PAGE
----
State of affairs

The best and worst states for doctors in 2024

Montana leads WalletHub’s new list, while Hawaii comes in last. See where your state landed.

Topics

In 2024, Montana, South Dakota and Nebraska are the best states for practicing medicine, while Hawaii, Rhode Island and New Jersey are the most difficult, according to WalletHub’s recently released list of the best and worst states for physicians.

To narrow down the list, WalletHub compared the 50 states and Washington, D.C., in 19 key metrics that impact the practice of medicine, including the average annual wage of physicians, the number of hospitals per capita and the quality of the public hospital system. Each metric received a score out of 100 for each state; the various metrics were then weighted to determine each state’s overall score and ranking in the list.

Kentucky, South Carolina and Mississippi provide the highest wages, adjusted for cost of living, while Washington, D.C., Hawaii and Massachusetts had the lowest wages.

Source: WalletHub

Each state's ranking is displayed on WalletHub's interactive map.

Competition for jobs is projected to be the highest in Rhode Island, Washington, D.C., and North Dakota by 2030, while Nevada, Louisiana and Mississippi are projected to be the least competitive states for physicians.

Below is WalletHub’s list of the best and worst states for doctors—1 being the best, 51 being the worst.

WalletHub’s best and worst states for doctors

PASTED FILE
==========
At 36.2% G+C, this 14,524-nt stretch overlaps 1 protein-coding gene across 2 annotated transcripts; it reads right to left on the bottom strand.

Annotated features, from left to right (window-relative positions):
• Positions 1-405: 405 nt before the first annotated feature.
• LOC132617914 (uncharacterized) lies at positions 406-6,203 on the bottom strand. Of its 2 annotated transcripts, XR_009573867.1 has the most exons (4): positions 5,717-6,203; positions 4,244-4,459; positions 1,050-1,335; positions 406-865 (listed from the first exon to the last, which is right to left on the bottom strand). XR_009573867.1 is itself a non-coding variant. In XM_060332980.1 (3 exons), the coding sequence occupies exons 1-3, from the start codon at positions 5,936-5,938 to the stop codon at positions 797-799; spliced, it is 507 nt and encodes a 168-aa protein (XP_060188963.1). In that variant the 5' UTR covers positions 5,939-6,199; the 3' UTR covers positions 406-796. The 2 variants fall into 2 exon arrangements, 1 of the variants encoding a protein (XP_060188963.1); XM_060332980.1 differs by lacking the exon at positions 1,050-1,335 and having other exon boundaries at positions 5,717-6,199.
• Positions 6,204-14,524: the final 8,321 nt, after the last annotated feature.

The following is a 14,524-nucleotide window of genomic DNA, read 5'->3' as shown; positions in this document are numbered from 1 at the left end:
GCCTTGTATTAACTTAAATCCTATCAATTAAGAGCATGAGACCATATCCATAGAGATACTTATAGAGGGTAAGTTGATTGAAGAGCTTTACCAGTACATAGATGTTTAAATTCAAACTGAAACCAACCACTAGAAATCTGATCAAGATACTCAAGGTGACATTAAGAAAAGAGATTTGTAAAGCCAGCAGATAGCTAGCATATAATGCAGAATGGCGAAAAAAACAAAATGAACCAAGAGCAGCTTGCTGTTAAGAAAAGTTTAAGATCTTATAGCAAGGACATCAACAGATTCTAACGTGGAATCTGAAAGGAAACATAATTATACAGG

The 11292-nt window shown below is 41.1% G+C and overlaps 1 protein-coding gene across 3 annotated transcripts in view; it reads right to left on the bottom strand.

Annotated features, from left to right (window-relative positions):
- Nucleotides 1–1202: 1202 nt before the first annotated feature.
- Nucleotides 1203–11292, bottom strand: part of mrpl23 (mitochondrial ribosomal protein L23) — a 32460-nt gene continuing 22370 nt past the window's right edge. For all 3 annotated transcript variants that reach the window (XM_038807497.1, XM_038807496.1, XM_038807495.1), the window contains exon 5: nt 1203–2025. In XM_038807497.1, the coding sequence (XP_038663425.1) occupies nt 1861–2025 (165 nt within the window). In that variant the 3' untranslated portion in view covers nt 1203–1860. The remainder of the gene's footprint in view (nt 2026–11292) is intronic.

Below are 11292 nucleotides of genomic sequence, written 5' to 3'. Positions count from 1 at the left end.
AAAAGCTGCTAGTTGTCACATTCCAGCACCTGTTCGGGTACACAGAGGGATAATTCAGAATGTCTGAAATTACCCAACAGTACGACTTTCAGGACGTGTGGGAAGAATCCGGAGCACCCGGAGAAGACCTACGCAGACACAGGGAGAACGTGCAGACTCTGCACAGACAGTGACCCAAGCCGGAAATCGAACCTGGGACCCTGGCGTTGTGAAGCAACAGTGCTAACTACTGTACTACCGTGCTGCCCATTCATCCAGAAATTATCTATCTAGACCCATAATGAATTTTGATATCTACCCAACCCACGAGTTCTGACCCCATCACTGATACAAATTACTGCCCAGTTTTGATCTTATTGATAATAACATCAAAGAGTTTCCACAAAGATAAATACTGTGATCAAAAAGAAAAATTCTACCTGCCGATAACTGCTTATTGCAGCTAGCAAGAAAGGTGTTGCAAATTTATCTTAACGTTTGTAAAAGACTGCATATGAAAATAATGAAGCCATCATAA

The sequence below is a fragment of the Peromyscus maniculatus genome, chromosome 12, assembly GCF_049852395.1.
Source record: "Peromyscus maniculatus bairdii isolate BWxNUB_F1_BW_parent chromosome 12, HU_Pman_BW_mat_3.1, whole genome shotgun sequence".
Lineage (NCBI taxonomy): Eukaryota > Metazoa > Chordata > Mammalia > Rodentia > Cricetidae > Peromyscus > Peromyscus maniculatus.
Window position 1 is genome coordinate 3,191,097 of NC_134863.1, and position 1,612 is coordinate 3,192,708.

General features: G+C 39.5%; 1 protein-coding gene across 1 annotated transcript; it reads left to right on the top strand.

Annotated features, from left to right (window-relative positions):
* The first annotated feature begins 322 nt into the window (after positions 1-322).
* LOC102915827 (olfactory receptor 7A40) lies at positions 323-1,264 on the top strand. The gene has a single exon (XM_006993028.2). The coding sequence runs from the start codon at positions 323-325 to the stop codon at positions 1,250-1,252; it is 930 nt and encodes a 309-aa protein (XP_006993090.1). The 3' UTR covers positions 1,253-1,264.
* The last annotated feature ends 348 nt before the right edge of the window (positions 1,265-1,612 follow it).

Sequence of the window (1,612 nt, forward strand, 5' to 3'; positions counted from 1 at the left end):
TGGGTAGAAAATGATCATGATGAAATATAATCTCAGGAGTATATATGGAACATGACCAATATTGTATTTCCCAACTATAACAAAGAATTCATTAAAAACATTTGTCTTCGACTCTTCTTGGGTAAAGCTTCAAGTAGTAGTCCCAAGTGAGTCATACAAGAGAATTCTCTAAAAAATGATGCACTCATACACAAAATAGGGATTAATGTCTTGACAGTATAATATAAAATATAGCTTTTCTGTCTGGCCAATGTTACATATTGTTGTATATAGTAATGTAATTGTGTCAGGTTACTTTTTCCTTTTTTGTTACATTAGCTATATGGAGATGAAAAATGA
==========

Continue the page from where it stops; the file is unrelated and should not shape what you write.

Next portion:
1. Montana
  2. South Dakota
  3. Nebraska
  4. Utah
  5. Indiana
  6. Minnesota
  7. Wisconsin
  8. Idaho
  9. Iowa
  10. Louisiana
  11. Tennessee
  12. North Dakota
  13. Alabama
  14. South Carolina
  15. Oklahoma
  16. Wyoming
  17. Texas
  18. Georgia
  19. North Carolina
  20. Kansas
  21. Colorado
  22. Michigan
  23. Nevada
  24. Kentucky
  25. Arizona
  26. Mississippi
  27. Maine
  28. Missouri
  29. Connecticut
  30. Washington
  31. New Hampshire
  32. Ohio
  33. California
  34. Virginia
  35. Vermont
  36. West Virginia
  37. Florida
  38. Maryland
  39. Pennsylvania
  40. Arkansas
  41. Delaware
  42. Alaska
  43. Illinois
  44. Oregon
  45. Washington, D.C.
  46. New Mexico
  47. New York
  48. Massachusetts
  49. New Jersey
  50. Rhode Island
  51. Hawaii

Related reading:

Advocacy success: West Virginia Governor Jim Justice vetoes bill to eliminate osteopathic medical board

Being a DO in a heavily MD residency program: What surprised me

5 comments

  1. Laurie Montano

    I disagree! Alaska is a fantastic place to practice medicine. Salaries are highly competitive and we need more doctors in both primary care and specialties! Why such a low ranking? Many jobs available, and physician owned companies are still possible here.

  2. K Shore, MD

    Considering that most of our reimbursement is from insurance companies, many of which are not based in one state, what is causing this discrepancy?

Leave a comment Please see our comment policy